Mowing the lawn: how some teams still write their user stories

Door Patrick Verheij

\r\n\r\nMany books and articles have been written about user stories. Some people have read these books and articles, others have not. That shows when you dig into the backlogs of teams that apply agile frameworks and practices.\r\n\r\nSo to entertain you a bit, I’d like to show you how I see some teams still write their user stores. I’ll use the metaphore of “mowing the lawn” for that.\r\n\r\nJust imagine some epic like:\r\n\r\n“As a lovely child in a sweet family I’d like to be able to play a great game of soccer with my awesome brother so we can enjoy our hot summer days”.\r\n\r\nWe assume that the “architecture” here, a big slab of grassy lawn, is available but currently a mess and therefore not suitable for a game of soccer. It needs to be mown.\r\n\r\nNow let’s split the epic into user stories in the way some teams tend to do:\r\n


  1. As a father I’d like to know what kind of equipment is most suitable for mowing a lawn.
  2. \r\n

  3. As a father I’d like to know how long it takes to mow the lawn.
  4. \r\n

  5. As a mother I’d like to know if a mown law can also be used to sun bathe.
  6. \r\n

  7. As a father I’d like to have the necessary equipment for mowing the lawn.
  8. \r\n

  9. As a father I want permission from my wife to mow the lawn.
  10. \r\n

  11. As a father I want a nicely mown lawn for my children to play soccer on.
  12. \r\n

  13. As a mother I want safety measures in place to protect my children from harm while playing soccer.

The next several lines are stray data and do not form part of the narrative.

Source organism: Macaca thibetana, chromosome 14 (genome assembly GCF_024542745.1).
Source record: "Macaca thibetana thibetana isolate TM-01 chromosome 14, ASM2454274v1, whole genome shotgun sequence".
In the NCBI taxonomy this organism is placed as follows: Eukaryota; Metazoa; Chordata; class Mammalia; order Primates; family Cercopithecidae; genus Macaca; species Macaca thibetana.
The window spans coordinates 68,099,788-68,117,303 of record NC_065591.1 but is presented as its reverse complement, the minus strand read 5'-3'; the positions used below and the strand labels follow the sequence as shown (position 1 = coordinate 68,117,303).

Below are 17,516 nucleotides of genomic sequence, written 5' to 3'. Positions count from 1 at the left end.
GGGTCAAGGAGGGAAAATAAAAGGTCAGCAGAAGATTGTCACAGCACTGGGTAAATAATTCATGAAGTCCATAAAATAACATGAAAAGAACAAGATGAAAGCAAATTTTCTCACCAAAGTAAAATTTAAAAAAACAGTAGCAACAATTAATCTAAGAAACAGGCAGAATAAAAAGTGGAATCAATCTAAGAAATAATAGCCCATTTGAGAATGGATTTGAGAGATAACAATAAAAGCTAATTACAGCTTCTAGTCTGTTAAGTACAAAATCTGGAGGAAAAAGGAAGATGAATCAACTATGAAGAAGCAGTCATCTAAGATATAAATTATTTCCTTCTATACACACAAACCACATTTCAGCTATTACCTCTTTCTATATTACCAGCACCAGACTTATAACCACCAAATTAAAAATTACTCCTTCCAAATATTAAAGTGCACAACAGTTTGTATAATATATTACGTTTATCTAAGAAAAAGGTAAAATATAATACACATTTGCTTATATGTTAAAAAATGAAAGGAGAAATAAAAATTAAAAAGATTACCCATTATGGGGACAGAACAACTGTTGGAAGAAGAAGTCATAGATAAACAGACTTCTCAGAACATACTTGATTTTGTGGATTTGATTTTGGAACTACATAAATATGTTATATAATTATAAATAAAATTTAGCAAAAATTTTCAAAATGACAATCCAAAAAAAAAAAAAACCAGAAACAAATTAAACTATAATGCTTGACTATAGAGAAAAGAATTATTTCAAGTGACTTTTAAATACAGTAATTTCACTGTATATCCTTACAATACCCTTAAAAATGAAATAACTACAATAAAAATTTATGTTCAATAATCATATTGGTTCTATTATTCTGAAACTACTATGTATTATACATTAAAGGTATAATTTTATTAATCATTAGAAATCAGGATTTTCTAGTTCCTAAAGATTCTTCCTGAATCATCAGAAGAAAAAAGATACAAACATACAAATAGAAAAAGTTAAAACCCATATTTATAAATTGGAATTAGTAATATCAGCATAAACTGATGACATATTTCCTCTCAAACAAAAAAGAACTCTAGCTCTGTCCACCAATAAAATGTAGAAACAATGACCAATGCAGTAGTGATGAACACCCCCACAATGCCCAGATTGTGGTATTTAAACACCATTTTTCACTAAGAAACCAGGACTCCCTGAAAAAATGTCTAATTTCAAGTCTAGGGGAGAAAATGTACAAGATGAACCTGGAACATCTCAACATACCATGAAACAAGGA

14. \r\n

  15. As a child I want a ball to play soccer with my brother.
  16. \r\n

\r\nLong story short: it takes a couple of iterations to find the right equipment (most investigation tasks were done but daddy kept changing his mind, drooling over all available mowing equipment, stalling the decision process), the process is delayed because a special team was hired to measure the lawn, the mother kept whining about the beautiful small flowers on the grass and thus further delaying the decision to kill them by mowing the lawn, and then the equipment for mowing the lawn was placed on back order.\r\n\r\nEventually the lawn was mown but the kids were not allowed to play there because mom didn’t think it was safe enough and it would be too expensive to make it safe. The kids never got their ball and are now building a snowman while enjoying their cold winter days.\r\n\r\nSo yes, we applied the practice of user story writing here. And yes, these user stories expressed certain requirements. And also yes, all people involved did their best.\r\n\r\nBut…there’s no agility of course.\r\n\r\nSo whenever you write some user stories, or apply any other agile practice for that matter, you may want to ask youself: “how much more agile will this make me and to whom will the benefits of that agility come to be?”.\r\n\r\nThen suddenly you are playing a different game.\r\n\r\nEnjoy your summer weekend.\r\n\r\n



Patrick Verheij

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